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Effect of Microflora on immune development

Immune development was studied in conventional (farm reared) and isolator (SPF) reared piglets to 28 days of age. Pairs of farrowing sows were selected from a commercial pig farm and at 24 hours, half of each litter was removed from sow and transferred to an SPF isolator.

The other half of the litter remained with the sow and the piglets were not given access to creep feed. The isolator piglets were fed a bovine-based milk replacer on an hourly-based cycle. Piglets (n=6 per group) from both experimental groups were killed at 2, 5, 12, 20 and 28 days of age. Tissue samples were collected from the small intestine, spleen and mesenteric lymph node for phenotypic analysis, by flow cytometry and immunohistology, and functional analysis, by in vitro cytokine production and cell proliferation/survival analysis.

The intestines of newborn pigs are essentially devoid of immune cells and remain so in germ free animals until the introduction of a bacterial population. In conventionally reared pigs, immune cells start to appear in the intestine within a few days. The number of cells presented represents the culmination of a number of processes including, cell emigration, cell proliferation and cell death. Cells isolated from the lamina propria of piglets raised in a SPF isolator (high hygiene) showed an increase in the relative survival of CD4+ cells from 5-12 days of age. Possibly indicating that these cells were more reactive than equivalent cells isolated form pigs reared under conventional (low hygiene) conditions.

Rearing environment had little influence on the overall numbers of CD14+, CD14+CD16+ , MHC Class II+ CD16+ and MHC Class II+ APC. However there was a significant decrease in MHC Class II expression at 20 days of age in the farm-reared piglets. The results showed that that co-localisation of both CD14+CD16+MHC II+MIL11+ and CD16+MHC II+MIL11+ events were significantly greater than predicted. In contrast the observed CD16+MIL11+ association was less that expected and there was no difference from expected for CD14+CD16+MIL11+. Taken together these results would suggest that there were significant interactions between CD16+MHC II+ and CD14+CD16+MHC II+ cells and MHC II+ and endothelium. These changes in interaction were not related to age or rearing environment.

There was a rapid increase in IL-2 production in the first few days of life and this is consistent with the rapid influx of T cells with the peak coinciding with the arrival of CD+ T cells. In contrast IL-4 production was high at all time points suggesting that a small number of T lymphocytes present in the cultures were able to produce high levels of IL-4 or that other cell types present may have been able to produce IL-4. The considerable environmental changes that the high-hygiene isolator-reared group experienced had little effect on the progress of this extensive phenotypic T cell development.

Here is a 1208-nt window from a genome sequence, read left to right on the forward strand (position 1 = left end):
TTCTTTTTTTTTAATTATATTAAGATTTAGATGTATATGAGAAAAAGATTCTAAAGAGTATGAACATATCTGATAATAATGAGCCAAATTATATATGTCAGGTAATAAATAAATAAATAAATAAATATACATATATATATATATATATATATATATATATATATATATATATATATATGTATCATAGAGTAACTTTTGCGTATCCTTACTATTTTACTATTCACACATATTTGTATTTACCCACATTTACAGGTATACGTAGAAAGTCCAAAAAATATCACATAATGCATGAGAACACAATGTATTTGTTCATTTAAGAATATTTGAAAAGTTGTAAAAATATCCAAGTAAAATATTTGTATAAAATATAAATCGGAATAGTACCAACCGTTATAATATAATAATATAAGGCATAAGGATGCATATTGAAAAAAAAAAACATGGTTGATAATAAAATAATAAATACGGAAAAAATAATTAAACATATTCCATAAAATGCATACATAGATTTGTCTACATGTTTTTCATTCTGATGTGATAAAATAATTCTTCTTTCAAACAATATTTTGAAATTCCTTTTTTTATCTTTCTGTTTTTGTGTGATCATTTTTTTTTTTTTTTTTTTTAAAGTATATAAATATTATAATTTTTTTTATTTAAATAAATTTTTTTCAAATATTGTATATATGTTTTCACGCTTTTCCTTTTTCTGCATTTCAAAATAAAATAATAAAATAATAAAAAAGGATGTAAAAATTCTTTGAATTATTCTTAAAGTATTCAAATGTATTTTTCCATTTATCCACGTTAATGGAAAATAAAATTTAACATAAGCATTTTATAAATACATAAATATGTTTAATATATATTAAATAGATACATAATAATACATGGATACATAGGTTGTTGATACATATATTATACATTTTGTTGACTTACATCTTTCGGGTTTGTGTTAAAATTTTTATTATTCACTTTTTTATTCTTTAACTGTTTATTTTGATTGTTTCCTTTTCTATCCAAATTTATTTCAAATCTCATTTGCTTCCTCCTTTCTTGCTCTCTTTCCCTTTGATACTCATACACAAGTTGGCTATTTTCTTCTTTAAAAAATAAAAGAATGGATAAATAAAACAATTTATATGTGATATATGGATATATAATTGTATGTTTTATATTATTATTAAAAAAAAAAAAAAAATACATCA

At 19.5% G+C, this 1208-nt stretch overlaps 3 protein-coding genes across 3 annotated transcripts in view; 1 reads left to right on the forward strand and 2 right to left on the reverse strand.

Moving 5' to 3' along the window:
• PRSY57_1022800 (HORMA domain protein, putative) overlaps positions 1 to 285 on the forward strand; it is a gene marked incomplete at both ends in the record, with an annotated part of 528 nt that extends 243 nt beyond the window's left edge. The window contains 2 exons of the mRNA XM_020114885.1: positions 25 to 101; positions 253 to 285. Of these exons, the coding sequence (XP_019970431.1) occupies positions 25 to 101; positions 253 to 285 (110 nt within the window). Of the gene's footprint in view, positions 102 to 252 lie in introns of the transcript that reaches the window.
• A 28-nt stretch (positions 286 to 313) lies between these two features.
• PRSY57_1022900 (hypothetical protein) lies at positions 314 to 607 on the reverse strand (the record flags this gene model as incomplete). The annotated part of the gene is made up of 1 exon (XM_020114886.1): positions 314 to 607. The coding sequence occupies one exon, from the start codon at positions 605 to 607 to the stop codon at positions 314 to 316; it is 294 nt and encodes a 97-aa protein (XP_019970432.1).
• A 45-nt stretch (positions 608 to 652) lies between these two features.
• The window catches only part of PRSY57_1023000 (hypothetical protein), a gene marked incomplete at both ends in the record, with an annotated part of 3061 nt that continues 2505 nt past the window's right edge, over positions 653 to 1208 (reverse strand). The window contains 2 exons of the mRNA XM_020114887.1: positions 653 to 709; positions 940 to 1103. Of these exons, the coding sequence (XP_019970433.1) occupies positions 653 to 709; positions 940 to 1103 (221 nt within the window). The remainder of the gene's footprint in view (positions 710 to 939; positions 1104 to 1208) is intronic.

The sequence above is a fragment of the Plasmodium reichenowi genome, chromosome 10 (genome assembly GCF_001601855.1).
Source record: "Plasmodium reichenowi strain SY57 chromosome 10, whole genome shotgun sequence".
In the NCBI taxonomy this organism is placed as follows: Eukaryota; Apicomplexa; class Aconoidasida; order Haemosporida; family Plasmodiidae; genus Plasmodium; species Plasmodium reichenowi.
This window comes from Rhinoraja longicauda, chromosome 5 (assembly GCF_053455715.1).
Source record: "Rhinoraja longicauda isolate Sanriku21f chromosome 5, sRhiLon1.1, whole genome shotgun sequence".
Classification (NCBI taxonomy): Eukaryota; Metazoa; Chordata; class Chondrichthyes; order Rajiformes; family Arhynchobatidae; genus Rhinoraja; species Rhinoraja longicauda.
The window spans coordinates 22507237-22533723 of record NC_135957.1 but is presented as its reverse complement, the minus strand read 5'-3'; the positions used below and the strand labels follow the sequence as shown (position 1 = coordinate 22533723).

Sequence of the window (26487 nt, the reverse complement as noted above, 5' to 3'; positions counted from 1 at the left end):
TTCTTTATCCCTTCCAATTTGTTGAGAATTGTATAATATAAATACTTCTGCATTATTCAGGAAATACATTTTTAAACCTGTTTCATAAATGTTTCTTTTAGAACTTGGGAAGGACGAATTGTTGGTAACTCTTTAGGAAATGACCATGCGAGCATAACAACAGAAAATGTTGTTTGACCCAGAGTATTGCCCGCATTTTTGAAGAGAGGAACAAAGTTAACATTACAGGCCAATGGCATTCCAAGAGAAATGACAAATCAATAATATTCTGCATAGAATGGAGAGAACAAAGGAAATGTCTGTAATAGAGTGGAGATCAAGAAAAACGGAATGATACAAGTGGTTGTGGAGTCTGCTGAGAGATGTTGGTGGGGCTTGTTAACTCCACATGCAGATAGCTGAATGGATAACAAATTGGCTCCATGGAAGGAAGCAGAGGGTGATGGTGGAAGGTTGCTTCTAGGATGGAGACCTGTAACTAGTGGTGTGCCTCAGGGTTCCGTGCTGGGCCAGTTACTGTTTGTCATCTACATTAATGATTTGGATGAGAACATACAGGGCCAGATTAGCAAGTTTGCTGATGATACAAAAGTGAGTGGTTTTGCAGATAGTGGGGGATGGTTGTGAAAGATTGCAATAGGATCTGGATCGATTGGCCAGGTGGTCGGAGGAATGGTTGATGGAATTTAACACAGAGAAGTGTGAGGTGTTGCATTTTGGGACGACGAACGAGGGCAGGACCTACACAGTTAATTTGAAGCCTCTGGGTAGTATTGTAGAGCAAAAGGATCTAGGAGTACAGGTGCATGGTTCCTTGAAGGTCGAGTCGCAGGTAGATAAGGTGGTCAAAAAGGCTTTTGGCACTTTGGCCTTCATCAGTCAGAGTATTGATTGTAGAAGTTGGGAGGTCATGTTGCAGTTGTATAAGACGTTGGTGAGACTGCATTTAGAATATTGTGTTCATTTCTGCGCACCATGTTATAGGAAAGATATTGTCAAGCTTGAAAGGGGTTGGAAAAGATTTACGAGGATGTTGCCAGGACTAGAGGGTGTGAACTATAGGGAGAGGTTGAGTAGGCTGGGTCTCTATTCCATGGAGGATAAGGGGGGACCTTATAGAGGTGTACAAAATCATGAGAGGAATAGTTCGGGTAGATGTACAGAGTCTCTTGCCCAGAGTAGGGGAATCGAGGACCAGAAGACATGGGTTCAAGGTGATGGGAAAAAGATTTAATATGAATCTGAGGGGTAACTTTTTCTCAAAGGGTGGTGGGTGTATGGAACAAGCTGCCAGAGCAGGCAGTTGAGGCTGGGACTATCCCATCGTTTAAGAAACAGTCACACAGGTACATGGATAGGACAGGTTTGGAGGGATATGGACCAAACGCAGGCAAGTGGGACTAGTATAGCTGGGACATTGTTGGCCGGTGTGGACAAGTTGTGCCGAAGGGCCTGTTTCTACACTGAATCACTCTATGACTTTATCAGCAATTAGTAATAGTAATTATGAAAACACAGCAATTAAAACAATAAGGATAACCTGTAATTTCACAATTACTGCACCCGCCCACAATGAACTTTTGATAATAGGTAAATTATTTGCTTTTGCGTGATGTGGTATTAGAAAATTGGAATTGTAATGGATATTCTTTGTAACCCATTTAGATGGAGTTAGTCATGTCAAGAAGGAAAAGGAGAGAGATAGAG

As other work has shown that germ-free animals show a total lack of immune cells in this environment and our animals shared the same farm environment and maternal colostrum during their first day of life, this early life exposure to microflora appears to be sufficient to drive the subsequent immune maturation. Parallel studies performed on samples collected from these pigs (WP 2; participant number 3) would suggest that qualitatively there were no significant differences in the intestinal microbial populations between farm and isolator reared piglets during the first 12 days of life. This would suggest that the differences observed between isolator and farm reared piglets at 5 days of age were not an effect of microbial but rather removal from the sow and change of diet. In contrast lamina propria IL-4 production was slightly reduced levels in the isolator-reared animals which might be indicative of a lack of maturity or altered Th1:Th2 balance.

The results have shown that there are significant differences in the cell populations found in the intestinal lamina propria of young (less that 28 days) as opposed to older piglets. The results strongly support the conclusion that at ages commonly used in european pig weaning practices, the piglets immune system may not be sufficiently developed to respond to the challenges of weaning. This would suggest that either a later a weaning age should be adopted or we should seek to enhance the development of the piglets' mucosal immune system.

The results rearing piglets under different hygiene conditions have supported the conclusion that this developmental process is influenced by gut microbial flora. Research programmes to develop novel immune potentiators or to provide "natural" alternatives to anti-microbials (eg FEED FOR PIG HEALTH) should provide a rational scientific basis for the formulation of future pig weaning practices.

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UNIVERSITY OF BRISTOL
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BS40 5DU BRISTOL
United Kingdom
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